A mere four years after John Snow removes the pump handle another crisis will hit the city. Cue the summer of 1858, also known as the “big stink”. Thousands of pounds of raw sewage flow into the Thames daily. Baking in the sun, a smell of epic proportions reaches the noses of London’s elite as Parliament is shut down due to the overwhelming stench. A city in uproar, change has to happen. Enter a bright young engineer Sir Joseph Bazalgette. Designing a complex network of undergrown sewers (and with much support from Parliament), for the first time in London’s history waste is successfully transported away from the Thames and the drinking water of the London populous. While imperfect, this system dramatically reduced water-borne illness and death and paved the way for many future public health initiatives to come.
Fast forward 170 years or so and we are back on the modern streets of London. It is now 2022 and Queen Elizabeth II is soon to celebrate her platinum jubilee, the first of its kind in British history. Universal healthcare is in place and London occupants now have access to clean water, parks, and all manner of recreational activities. The streets are now much safer and smog is a memory of the past. So where do we go from here?
Public health as a profession is very much a retrospective and prospective art. Often the sins of the past are doomed to be repeated if they are not acknowledged and recognized. Where infections and daily hazards once killed, chronic diseases such as heart disease, diabetes, and cancer have arisen to take their place. Public health still has an important role to play in the prevention and management of this new era of illness. Just as in the mid-19th century, we now must show ingenuity and curiosity if we are to prevail. Just as John Snow and Sir Joseph Bazalgette sought to improve the population’s health so must we as public health providers and students through utilizing all the tools of the past and creating innovations for the future. History shows us that the work of public health is never done, it is just beginning.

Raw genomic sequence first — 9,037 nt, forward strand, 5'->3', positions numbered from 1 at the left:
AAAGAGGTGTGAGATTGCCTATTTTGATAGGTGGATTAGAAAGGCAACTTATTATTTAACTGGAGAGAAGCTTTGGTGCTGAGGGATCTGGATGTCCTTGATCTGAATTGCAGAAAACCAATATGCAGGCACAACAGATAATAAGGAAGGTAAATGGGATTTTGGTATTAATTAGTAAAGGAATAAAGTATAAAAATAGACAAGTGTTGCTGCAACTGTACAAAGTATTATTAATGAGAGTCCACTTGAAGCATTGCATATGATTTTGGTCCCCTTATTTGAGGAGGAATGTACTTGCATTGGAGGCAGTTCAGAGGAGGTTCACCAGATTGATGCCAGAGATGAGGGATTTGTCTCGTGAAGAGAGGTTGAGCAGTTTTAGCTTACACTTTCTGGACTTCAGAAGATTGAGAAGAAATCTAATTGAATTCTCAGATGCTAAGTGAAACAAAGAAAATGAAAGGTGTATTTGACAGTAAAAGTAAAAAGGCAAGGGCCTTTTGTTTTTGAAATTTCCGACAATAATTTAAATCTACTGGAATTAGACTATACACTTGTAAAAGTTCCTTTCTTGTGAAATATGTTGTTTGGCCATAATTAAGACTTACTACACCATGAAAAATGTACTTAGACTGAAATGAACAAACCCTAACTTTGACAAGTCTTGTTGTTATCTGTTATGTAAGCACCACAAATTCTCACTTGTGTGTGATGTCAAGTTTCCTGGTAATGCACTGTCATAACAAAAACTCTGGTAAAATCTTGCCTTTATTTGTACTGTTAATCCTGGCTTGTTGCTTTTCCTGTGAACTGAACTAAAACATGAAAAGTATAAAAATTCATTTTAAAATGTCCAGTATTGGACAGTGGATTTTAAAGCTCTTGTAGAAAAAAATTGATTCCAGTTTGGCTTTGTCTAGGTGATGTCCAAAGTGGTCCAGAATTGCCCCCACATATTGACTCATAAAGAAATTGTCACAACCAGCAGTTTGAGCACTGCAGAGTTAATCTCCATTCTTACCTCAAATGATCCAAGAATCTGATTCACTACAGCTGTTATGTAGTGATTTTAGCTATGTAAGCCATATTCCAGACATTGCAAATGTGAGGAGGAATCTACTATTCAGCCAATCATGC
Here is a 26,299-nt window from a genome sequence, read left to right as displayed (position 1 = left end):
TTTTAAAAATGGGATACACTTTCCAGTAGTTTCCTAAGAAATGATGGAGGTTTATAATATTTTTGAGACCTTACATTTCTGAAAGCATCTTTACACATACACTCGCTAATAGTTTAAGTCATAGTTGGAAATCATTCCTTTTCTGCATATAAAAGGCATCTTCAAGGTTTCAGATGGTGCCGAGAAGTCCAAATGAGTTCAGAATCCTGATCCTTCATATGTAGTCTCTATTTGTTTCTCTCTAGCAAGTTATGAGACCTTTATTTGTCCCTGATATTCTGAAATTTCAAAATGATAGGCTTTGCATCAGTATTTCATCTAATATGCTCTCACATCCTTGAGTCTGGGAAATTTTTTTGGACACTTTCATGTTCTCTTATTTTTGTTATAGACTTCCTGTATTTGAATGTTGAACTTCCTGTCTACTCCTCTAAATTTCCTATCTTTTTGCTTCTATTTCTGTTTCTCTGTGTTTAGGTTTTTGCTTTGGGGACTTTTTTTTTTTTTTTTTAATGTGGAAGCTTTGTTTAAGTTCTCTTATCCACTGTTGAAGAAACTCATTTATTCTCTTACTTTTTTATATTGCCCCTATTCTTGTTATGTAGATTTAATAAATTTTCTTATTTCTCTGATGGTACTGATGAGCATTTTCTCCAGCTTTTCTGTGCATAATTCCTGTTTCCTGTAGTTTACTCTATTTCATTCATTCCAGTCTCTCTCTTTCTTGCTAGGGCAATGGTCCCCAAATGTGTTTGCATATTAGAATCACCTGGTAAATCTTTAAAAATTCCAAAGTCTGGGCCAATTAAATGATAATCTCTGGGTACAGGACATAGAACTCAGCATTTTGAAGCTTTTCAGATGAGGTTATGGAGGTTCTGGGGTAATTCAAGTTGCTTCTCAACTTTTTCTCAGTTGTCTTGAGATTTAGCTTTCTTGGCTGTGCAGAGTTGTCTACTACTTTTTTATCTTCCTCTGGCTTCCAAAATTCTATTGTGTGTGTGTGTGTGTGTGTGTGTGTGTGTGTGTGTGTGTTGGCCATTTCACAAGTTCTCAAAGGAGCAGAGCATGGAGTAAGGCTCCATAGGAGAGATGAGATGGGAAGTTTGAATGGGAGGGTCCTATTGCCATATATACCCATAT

We learned so much today on our first walking tour of London! After, we headed to South Bank for a boat tour on the River Thames and a spin around the London Eye. Both of these experiences gave us the opportunity to think more about 1850’s London and what it must have been like for people living at that time. Stay tuned for the next UAB SOPH blog post where we will be heading to Bloomsbury to explore the British Museum. Also, if you are not already, make sure you are following us on the SOPH’s Instagram where we are taking over and posting throughout our travels.
Peace, Love, & Go Blazers
Jane Vines, Jonathan Baker, Jamia Haynes & Cassidy Stoddart